GUEST BLOG Makenzie Way, 1L at the University of Pennsylvania Law School
Intelligence aside, don’t worry about making friends either. Law schools set you up to make friendships through the section process.
1L is like the first day of college all over again.
Not only are you worried about classes and “if you’ll be smart enough,” a part of you also wonders if you’ll fit in, if you’ll make friends, or if you’ll be that lonely student sitting in the corner for the next three years. Set those worries aside, first of all, you are smart enough, law schools don’t accept people by chance, or as my dean said during orientation, “your application didn’t get stuck with someone else’s and make it into the yes pile by mistake.”
Intelligence aside, don’t worry about making friends either. Law schools set you up to make friendships through the section process. For those of you who aren’t privy to law school class assignment information here’s a quick brief: all 1L’s get assigned to a section, the section normally has 80-100+ people and you’ll have all of your large doctrinal classes with those same students for the duration on 1L. Your sections are then subdivided into smaller groups for your more intensive courses. Moral of the story, your school is essentially handing you 80+ people and guaranteeing you’ll become close with the majority of them by forcing you to spend nearly half of every day in a classroom together.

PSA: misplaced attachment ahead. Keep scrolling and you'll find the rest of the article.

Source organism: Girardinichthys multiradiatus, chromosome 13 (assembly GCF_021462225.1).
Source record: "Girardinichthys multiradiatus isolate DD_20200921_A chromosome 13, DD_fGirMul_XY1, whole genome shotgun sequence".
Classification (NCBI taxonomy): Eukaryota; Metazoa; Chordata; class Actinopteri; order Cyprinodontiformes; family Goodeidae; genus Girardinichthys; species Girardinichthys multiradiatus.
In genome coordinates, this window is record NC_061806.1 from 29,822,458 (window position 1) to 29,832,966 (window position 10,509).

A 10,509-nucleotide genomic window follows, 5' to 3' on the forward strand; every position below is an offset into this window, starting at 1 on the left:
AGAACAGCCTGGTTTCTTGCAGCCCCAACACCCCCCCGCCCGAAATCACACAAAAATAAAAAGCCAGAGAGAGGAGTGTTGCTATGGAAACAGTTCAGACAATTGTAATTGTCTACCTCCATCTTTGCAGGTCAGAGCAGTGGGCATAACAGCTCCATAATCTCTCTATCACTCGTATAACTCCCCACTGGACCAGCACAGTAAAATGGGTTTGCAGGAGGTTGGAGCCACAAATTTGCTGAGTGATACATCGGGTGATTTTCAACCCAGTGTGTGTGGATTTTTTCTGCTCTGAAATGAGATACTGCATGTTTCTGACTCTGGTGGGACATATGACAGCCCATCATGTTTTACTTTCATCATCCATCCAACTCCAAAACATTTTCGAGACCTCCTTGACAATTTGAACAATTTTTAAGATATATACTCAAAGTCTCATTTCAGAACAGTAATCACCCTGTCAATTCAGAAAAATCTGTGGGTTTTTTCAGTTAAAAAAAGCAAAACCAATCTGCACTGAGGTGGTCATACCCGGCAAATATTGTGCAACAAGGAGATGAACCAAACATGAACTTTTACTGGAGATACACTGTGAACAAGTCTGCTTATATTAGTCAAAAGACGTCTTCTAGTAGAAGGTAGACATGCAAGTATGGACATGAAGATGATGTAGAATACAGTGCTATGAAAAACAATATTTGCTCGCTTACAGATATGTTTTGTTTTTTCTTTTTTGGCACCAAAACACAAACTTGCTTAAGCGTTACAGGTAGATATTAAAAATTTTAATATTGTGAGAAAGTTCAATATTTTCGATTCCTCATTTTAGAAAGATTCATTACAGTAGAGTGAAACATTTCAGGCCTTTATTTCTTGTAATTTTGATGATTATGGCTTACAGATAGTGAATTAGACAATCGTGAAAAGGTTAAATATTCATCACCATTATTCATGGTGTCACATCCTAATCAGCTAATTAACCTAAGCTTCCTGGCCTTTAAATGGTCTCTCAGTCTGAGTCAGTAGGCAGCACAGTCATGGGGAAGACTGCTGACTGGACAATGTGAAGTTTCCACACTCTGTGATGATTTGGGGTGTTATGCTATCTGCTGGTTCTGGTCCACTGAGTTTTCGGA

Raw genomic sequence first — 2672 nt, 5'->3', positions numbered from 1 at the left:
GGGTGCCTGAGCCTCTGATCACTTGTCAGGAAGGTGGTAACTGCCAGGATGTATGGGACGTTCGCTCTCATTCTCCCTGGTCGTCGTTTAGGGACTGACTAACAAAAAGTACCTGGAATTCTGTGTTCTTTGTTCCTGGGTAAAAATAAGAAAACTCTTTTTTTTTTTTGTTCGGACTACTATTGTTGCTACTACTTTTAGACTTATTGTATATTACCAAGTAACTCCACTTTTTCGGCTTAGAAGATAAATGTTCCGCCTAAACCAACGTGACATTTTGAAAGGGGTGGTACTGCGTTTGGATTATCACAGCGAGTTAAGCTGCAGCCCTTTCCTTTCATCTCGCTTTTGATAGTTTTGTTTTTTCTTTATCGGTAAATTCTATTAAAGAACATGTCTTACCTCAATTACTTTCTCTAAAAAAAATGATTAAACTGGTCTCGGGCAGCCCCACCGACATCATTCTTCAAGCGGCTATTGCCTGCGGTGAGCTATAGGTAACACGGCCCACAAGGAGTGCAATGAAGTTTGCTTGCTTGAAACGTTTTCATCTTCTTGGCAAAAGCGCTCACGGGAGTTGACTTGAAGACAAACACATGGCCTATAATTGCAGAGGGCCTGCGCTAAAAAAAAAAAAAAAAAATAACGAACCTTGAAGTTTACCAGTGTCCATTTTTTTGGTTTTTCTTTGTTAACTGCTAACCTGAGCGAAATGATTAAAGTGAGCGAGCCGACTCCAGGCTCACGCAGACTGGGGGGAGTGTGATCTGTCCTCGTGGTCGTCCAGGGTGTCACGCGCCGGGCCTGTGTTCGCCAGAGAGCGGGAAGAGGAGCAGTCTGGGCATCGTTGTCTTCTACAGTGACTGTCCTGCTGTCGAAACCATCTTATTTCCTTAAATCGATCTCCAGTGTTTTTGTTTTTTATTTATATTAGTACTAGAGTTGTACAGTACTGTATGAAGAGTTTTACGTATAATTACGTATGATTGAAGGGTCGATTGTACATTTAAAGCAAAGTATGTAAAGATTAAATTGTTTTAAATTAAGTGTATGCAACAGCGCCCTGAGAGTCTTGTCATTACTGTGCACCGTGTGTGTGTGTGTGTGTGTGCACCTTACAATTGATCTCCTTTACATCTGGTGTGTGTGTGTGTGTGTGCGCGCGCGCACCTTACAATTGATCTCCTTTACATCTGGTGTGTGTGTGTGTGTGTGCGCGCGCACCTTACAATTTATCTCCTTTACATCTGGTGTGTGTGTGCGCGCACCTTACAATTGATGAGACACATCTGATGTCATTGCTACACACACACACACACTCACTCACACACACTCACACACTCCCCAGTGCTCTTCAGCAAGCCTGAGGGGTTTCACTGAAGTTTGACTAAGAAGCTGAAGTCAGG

Furthermore, law schools bring in people from all walks of life.
You have your straight through students, your dual degree candidates, and your ‘mature students’ aka people who have some actual work experience under their belt. You’ll also have various states, countries, religions, and races represented, not to mention different specialties and interests. Playing into those differences your school will house a variety of student organizations and pro bono opportunities while also offering a multitude of workshops and talks.
My point is if you don’t know anyone coming into law school, or you’re worried you won’t find people who share your interests – don’t be. Everyone I’ve met has formed their own little group based on common interests. Your school will help you make those connections because they understand the importance of friendships in law school; after all, it’s those friendships that will help you manage stress, get you through the tough times, and celebrate with you during your good times.
Before I wrap it up, just a quick shout out to my own group of amazing friends that Penn Law has brought into my life. In August I knew no one in the Philadelphia area, just a few months later I celebrated my birthday with nine amazing fellow law students who I now have the privilege of calling my friends.